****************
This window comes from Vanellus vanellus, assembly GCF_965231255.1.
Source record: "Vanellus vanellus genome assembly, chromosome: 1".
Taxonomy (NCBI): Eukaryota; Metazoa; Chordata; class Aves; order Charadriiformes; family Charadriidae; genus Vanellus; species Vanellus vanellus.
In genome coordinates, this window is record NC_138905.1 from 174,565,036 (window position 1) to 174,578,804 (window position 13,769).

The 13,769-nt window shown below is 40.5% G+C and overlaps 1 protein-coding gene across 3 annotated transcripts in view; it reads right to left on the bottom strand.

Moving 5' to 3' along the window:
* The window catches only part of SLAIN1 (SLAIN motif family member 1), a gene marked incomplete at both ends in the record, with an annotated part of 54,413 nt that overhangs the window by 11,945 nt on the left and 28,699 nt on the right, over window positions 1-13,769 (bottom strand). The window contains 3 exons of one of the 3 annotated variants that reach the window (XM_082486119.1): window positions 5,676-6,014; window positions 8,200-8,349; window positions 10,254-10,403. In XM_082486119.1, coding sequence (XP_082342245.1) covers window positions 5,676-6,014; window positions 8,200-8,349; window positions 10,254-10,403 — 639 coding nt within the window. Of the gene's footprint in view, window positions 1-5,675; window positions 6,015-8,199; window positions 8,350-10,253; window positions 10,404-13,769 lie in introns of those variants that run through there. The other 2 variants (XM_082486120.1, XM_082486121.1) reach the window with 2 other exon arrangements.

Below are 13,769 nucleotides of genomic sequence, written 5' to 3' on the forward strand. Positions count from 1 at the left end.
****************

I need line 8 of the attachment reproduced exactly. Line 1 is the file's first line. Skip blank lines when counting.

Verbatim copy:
Below are 13,769 nucleotides of genomic sequence, written 5' to 3' on the forward strand. Positions count from 1 at the left end.